- By Chris Kremidas Courtney
Climate change is an area where no nation can afford to be inward-looking. Noble though they may be, countries’ individual initiatives are virtually ineffective if taken in isolation. The abatement measures taken so far by individual nations will not achieve the policy-based 2°C goal needed to just reduce the effects of climate change. In contrast to the Kyoto Protocol, the aim should therefore be to include all major “economies and economic sectors” in an international climate change agreement with legally binding emission reductions.
All the world’s major economies, including Brazil, China, India and the U.S., but far from them alone, should set legally binding goals on emissions reduction in the medium and long term to relieve the problem of carbon leakage and open up new cost-effective reductions.
Fundamental to climate change mitigation is education
An international commitment of this sort would filter down to regions, cities and even individual industrial sectors, and ensure they all play a proactive role in the future. The submission of ‘Intended Nationally Determined Contributions’ by individual countries as a bottom-up approach that includes robust compliance and enforcement would then have to follow. Such a system should ensure that all countries in the climate change agreement comply with their commitments; support should be given where needed, but all countries should be held accountable for non-compliance.
For the international negotiations on the 2015 agreement to succeed, the financing of climate mitigation and adaptation in developing countries is key. Disadvantaged states have in the past rightly voiced their concern about the lack of financial help from industrialised countries, yet the reality is that modern economies do indeed ‘exploit’ their natural and human resources, and one of the main victims of this has been the environment.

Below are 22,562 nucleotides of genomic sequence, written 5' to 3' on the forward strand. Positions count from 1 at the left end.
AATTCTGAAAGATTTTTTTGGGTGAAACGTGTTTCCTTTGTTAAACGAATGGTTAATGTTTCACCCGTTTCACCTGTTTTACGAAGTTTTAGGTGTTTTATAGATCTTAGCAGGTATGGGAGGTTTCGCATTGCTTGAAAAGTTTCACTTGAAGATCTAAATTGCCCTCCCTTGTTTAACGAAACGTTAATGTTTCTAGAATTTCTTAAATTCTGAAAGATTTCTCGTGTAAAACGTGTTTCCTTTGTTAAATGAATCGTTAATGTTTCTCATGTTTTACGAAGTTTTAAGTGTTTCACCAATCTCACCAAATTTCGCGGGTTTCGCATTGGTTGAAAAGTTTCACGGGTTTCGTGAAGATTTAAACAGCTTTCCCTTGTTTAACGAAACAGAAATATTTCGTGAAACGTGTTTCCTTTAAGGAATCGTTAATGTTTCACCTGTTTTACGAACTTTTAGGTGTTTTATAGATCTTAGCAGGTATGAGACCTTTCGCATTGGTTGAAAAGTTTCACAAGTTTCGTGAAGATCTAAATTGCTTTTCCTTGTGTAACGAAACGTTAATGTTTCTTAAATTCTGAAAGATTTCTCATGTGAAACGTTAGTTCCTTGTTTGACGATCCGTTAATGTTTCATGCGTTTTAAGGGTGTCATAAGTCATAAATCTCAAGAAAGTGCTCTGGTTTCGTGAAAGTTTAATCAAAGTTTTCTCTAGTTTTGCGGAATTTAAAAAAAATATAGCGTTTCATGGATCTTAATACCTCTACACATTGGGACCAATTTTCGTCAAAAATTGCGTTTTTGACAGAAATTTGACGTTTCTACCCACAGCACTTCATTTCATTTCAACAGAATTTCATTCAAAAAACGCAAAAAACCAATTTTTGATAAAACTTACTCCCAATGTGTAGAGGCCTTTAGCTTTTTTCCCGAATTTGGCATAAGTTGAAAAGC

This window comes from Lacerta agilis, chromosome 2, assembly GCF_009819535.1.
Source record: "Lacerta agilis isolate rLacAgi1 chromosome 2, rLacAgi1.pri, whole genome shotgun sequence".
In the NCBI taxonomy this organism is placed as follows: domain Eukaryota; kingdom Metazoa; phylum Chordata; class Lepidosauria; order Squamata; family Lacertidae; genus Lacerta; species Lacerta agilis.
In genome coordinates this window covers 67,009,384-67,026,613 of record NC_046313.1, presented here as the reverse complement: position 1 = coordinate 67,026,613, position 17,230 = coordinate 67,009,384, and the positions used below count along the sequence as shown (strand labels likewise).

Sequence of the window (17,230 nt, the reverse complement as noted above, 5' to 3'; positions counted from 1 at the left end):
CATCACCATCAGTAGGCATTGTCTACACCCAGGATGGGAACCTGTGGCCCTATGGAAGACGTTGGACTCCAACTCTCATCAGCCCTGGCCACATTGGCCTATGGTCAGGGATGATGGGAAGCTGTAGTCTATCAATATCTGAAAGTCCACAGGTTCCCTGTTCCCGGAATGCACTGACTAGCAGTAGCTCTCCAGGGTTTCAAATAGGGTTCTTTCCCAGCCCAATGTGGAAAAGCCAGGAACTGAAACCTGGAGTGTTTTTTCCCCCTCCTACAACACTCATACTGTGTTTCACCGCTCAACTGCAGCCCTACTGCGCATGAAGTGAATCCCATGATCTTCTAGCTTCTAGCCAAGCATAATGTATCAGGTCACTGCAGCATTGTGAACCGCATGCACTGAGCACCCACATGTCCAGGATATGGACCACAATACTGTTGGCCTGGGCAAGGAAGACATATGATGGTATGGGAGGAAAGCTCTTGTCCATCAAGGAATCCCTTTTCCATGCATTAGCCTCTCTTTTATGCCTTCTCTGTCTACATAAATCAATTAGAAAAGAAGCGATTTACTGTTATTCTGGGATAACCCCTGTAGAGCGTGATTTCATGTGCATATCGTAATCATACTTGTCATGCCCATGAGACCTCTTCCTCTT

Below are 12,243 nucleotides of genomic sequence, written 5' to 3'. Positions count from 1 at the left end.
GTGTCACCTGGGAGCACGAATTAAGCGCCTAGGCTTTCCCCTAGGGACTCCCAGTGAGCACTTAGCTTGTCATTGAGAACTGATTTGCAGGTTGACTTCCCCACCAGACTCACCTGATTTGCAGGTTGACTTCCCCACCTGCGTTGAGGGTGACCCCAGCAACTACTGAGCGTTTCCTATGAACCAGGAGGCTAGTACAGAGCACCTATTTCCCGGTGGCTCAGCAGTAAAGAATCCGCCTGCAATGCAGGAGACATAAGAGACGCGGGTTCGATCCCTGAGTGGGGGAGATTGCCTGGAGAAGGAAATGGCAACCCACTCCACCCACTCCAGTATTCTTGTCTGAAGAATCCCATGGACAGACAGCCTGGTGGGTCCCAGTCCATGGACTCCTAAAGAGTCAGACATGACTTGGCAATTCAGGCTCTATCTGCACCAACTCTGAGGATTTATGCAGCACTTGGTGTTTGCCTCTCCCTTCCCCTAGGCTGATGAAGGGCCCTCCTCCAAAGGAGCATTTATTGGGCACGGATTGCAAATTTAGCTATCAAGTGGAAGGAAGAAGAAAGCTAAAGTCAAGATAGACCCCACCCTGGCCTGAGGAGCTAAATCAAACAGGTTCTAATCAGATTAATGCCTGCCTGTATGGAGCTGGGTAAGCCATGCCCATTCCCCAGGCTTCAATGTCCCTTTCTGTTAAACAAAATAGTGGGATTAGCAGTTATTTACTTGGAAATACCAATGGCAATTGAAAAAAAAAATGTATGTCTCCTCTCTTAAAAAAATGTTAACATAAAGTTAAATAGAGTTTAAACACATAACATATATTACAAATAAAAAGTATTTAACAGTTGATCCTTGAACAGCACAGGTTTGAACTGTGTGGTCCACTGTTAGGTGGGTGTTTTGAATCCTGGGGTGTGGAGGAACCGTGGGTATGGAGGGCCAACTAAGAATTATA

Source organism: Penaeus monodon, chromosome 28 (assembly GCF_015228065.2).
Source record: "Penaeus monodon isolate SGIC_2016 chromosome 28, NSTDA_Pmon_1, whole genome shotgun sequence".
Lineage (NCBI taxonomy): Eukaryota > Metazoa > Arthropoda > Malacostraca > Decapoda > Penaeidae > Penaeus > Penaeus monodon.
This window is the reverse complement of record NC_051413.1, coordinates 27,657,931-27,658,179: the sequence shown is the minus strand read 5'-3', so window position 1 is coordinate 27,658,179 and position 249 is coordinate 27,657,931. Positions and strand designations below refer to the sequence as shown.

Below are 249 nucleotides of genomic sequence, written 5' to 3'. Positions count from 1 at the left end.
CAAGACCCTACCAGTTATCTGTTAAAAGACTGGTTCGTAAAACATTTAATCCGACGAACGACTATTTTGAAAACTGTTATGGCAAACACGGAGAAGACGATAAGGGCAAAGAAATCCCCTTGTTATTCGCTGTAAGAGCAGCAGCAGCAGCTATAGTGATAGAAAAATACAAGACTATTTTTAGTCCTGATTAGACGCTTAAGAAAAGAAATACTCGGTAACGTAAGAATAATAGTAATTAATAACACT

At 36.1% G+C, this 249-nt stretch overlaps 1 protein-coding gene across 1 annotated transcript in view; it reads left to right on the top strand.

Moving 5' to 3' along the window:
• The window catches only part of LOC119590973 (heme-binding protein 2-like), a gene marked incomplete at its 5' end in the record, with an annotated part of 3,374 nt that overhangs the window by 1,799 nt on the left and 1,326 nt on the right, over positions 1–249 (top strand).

A two-pronged approach is needed when helping under-developed nations. The first is cleaner extraction at source, and the second is financial aid for cleaner energy. At the Cancún conference back in 2010, the EU and other developed countries said they would mobilise $100bn every year by 2020. However, since then progress on this has been slow if not non-existent. Those negotiations mainly revolved around the structure of the Green Climate Fund, a new multilateral fund meant to channel climate finance to developing countries.
For the international negotiations on the 2015 agreement to succeed, the financing of climate mitigation and adaptation in developing countries is key
The need to shift the environmental focus away from the national to the international – from the individual to the collective – is now overriding. The nature of climate change means new policies needs to transcend geographic borders. Fundamental to climate change mitigation is education, and although some commendable educational efforts are being made the focus must shift to moving away from traditional concepts of outreach. A holistic approach is needed to bring together community and business leaders, and of course the younger generations.
What we Europeans should be creating is a profound dialogue with developing countries that addresses the negative connotations of climate change. A successful EU climate pledge must therefore look beyond emissions within Europe, towards a collaborative approach with developing nations.
- By Jane Burston
- By Nona Zicherman
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